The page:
Signs and symptoms of atrial fibrillation 1, 2

Many people with AF have no symptoms or only vague, non-specific ones. Your heart should normally have a more or less steady rhythm so the most obvious sign of atrial fibrillation is an irregular pulse.

Other symptoms of AF may include:

Heart palpitations

Palpitations are heartbeats that suddenly become more noticeable. In AF you may feel your heart begin to race (tachycardia) or beat in an irregular way, or it may feel like a sudden pounding, fluttering, or racing feeling in the chest.


This can happen suddenly, and you may feel light-headed or like you are about to faint.

Shortness of breath

You may find it difficult to breathe while you are doing normal activities, or even when you are just sitting down or resting.


You may have a feeling of being overtired or lack the energy to do the things you would normally do.

Chest pain or discomfort

You may feel pain or pressure in your chest.

Remember, sometimes you may not experience any symptoms at all. This does not mean you do not have AF or your AF has gone away. 1, 2

Sign and Symptoms - Take Action - poster image

Sign and Symptoms - Take Action


Common symptoms of AF

Common symptoms of AF


Who can be affected?

The likelihood of developing AF increases with age. After the age of 40 our lifetime risk of developing AF is 1 in 4. 10 The important public health burden posed by AF can be better understood when compared with the lifetime risk for other conditions. For example, the lifetime risk for breast cancer for women aged 40 is 1 in 8, 11 and the lifetime risk of dementia in middle-aged individuals is approximately 1 in 6. 62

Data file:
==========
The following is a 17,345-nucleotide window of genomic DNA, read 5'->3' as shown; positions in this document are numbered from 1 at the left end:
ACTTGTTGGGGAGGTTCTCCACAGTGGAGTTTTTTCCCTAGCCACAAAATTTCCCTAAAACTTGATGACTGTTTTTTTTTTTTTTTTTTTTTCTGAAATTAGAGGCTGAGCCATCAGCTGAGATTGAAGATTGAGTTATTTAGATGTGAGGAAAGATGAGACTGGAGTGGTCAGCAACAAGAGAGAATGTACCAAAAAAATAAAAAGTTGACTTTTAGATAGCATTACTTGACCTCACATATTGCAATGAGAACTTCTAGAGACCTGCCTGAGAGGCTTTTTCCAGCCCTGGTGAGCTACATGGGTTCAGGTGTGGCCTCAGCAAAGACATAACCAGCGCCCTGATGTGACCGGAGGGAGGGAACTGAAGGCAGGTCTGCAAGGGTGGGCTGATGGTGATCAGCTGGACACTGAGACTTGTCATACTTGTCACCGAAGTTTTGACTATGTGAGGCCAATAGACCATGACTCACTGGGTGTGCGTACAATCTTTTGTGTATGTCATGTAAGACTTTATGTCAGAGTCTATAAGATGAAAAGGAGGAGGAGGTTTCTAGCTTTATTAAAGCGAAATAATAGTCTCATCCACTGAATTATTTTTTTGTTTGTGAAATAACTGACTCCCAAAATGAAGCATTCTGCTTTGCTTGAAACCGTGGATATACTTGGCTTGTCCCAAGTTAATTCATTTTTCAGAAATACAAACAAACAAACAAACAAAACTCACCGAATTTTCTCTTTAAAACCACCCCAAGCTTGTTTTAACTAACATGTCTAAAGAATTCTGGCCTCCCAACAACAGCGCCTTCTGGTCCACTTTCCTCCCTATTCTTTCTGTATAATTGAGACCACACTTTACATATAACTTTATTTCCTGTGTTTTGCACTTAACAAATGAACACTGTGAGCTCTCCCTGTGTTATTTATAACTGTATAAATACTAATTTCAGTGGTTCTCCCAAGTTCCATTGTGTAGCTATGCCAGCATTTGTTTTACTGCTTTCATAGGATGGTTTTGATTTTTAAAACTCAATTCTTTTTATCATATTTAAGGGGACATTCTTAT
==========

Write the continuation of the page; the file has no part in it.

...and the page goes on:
"After the age of 40, our lifetime risk of developing AF is 1 in 4"

Lloyd-Jones DM
et al. 2004

What are the risk factors for atrial fibrillation?

As people with AF can have vague, or no symptoms at all, it is important to be aware of the several factors that can significantly increase the risk of developing AF. 11

High blood pressure

High blood pressure is the most common health factor that can lead to AF. A blood pressure of more than 140/90 mmHg is considered high.

Heart valve defects

The heart contains valves to make sure that the blood flows in the correct direction when your heart contracts. A diseased or damaged valve can affect blood flow in two ways. If a valve does not open fully, your heart has to work harder to force the blood past the narrowing. Alternatively, if a valve does not close fully, blood can leak backwards. This can put a strain on the heart, causing it to work harder to pump the required amount of blood around your body. Valvular heart disease is found in approximately 30% of patients with atrial fibrillation. 1


Diabetes is a condition where too much sugar, or glucose, remains in the blood because the body doesn't properly convert it to energy. People who have diabetes are 2–4 times more likely to have a stroke than those without the condition. Diabetes may contribute to atrial damage and is found in 20% of AF patients. 2

Emotional and physical stress

Stress makes the heart beat faster, raises blood pressure and leads to the release of chemicals (hormones) that further increase the heart rate, which may eventually develop into atrial fibrillation.

Diet and lifestyle

Some foods or drugs contain stimulants, for example caffeine, which increase brain activity. They also make your heart beat faster and increase the blood pressure, which can cause atrial fibrillation.

Heart disease

Many heart problems are closely associated with AF. For example, up to 50% of people with congestive heart failure have AF, while 34% of people with AF also have coronary artery disease. 8,9 AF is present in nearly a third of people with cardiomyopathy (weakened heart muscle), and is also the most common complication after heart surgery, occurring in approximately 20%-30% of post-operative patients. 10


The likelihood of developing AF increases with age. After the age of 40 our lifetime risk of developing AF is 1 in 4. 7